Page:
The erosion of economic muscle and political instability would also create geopolitical weakness, eventually destabilising the entire post-second World War architecture that had brought the longest period of relative peace in human history. 

Towards the end, what resources remained would increasingly be diverted to mitigating regular climate disasters at economic hubs, forsaking the rest, and what by then would be insurmountable and urgent geopolitical tensions rather than expensive long-term infrastructure spending to bring down CO2 and that by this stage would probably have dwindled to a trickle.

The truly startling thing is, that the piece I am writing today, I could have written back in 2016 almost verbatim, just backed by actual events and better data.  Nothing has changed.  And if anything, the timeline has accelerated.

It begins in Europe

French President Emmanuel Macron might have been electioneering recently when he proclaimed that nothing less than European civilisation was at stake in a speech at the Sorbonne University on 25th April 2024, but he was also not wrong.  It really is that dire. 

Europe more than any advanced continent has sped down this dark path faster than most. 

It has been racked by an ageing population and subsequently low growth for decades.  And now on the economic front, it has China to contend with that is increasingly winning the battle in sophisticated tech markets, especially in EVs and renewable industries.  In a recent article in the Economist [3] it cited data from the Swiss-based UBS Bank that Europe’s “legacy” carmakers (that is concentrated in Germany, France and Italy) and that currently employs about three million Europeans would lose 23% of its market share by 2030.  According to the Global Wind Energy Council, China already dominates the wind turbine market in Europe with a 60% share.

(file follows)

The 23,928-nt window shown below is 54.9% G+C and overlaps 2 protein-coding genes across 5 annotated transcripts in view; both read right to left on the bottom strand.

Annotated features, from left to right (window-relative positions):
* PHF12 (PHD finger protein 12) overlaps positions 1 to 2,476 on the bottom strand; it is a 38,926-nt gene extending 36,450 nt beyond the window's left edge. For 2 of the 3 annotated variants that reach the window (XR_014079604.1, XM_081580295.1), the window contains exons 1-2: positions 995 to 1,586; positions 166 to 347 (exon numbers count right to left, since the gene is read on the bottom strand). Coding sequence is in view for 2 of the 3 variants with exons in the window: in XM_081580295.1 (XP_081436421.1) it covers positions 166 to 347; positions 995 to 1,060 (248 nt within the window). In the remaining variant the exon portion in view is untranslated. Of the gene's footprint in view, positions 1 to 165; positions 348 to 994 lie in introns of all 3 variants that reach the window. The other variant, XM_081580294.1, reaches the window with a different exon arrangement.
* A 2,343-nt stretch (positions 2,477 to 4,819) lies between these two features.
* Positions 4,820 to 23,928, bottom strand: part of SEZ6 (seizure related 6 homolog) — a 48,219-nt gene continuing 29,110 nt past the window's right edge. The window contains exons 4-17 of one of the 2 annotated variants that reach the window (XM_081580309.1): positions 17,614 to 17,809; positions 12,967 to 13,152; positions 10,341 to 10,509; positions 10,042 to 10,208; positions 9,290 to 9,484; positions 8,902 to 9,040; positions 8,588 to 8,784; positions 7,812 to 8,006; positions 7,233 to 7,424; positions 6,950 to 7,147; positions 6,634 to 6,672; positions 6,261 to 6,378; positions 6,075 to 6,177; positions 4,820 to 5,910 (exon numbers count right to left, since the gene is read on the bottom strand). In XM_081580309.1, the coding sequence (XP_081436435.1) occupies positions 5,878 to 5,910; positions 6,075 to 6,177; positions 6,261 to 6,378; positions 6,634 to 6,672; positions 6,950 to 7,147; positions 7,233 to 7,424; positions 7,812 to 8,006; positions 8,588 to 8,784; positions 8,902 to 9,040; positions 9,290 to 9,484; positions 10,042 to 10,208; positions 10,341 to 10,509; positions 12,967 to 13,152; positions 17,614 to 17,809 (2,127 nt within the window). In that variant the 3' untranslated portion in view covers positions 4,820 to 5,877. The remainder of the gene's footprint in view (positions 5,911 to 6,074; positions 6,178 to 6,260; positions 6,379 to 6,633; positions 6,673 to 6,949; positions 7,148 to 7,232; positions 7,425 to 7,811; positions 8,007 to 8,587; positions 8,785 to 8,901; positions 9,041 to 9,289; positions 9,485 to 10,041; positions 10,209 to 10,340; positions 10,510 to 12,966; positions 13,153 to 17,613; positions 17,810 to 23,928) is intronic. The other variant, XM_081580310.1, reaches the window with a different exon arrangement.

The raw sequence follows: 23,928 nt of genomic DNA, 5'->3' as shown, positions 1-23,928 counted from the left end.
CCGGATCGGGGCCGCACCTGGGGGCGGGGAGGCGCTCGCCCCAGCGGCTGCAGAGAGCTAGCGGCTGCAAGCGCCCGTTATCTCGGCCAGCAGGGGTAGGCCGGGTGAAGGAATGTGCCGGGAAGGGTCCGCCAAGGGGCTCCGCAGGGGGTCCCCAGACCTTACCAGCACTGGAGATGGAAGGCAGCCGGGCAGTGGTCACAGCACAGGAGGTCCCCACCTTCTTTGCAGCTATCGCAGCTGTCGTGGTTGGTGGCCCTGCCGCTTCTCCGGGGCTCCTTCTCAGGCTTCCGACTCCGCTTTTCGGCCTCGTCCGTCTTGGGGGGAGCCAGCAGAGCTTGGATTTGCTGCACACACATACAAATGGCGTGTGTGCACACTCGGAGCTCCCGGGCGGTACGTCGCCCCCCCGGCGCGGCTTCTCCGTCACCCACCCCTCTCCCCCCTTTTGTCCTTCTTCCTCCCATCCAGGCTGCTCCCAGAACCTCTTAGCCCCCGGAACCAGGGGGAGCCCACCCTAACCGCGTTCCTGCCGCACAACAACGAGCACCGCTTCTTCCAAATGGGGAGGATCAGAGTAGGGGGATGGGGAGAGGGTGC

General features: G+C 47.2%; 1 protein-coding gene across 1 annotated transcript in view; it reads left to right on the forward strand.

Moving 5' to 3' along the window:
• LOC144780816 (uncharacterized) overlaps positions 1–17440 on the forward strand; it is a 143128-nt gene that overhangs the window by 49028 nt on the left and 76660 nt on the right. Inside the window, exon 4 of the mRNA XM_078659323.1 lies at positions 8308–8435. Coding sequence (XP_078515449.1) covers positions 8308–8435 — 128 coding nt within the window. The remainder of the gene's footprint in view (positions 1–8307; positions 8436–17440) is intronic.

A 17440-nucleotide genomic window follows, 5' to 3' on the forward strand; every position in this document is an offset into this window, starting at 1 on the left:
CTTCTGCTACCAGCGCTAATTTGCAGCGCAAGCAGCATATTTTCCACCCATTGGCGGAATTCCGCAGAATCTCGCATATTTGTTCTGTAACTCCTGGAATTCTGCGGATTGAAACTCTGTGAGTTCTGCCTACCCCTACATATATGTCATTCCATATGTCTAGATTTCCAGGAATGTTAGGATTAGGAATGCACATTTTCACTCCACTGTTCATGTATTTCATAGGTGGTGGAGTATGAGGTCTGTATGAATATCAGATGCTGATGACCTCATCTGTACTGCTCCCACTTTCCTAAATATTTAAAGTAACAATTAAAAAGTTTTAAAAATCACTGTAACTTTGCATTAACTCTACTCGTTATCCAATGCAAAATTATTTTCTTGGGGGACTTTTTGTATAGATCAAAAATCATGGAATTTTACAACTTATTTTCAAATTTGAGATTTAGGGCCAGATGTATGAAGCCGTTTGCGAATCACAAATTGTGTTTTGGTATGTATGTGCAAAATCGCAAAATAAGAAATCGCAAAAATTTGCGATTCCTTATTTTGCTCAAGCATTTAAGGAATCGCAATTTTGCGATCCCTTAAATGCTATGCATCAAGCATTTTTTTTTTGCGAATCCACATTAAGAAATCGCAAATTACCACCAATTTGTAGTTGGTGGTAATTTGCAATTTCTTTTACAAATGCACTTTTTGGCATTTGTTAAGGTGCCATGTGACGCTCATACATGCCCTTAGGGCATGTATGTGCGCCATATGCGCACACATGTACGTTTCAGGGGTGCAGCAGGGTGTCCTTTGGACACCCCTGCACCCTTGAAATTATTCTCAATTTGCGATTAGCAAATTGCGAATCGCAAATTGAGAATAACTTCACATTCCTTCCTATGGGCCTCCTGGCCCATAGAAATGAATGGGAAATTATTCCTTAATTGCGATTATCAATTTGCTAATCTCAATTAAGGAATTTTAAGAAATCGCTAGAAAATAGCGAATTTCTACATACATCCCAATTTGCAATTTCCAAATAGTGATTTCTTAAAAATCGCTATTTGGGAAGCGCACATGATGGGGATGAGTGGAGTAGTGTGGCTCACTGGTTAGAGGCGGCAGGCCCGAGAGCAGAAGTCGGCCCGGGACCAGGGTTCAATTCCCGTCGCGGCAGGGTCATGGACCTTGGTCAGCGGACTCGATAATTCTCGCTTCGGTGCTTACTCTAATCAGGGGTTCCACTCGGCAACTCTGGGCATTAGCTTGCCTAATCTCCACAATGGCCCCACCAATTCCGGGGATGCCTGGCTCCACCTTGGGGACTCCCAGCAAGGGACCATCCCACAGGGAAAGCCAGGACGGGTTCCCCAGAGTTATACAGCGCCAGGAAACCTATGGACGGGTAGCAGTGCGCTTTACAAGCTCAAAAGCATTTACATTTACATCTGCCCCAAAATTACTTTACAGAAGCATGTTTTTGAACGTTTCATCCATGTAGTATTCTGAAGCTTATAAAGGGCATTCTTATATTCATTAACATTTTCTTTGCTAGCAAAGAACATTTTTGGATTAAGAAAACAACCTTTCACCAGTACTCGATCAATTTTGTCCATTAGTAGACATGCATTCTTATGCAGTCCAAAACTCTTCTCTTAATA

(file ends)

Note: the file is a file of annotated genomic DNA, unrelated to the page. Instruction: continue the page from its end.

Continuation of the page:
Europe’s economy has already been rocked by the geopolitical threat of Russia and the abrupt end to cheap natural gas that has especially hit German industries hard – the bedrock of the E.U economy – and slowed the transition from coal-powered plants there, the Finance Minister expressing doubt last November 2023 that Germany would be able to entirely wean itself off coal by 2030, the previously-set target.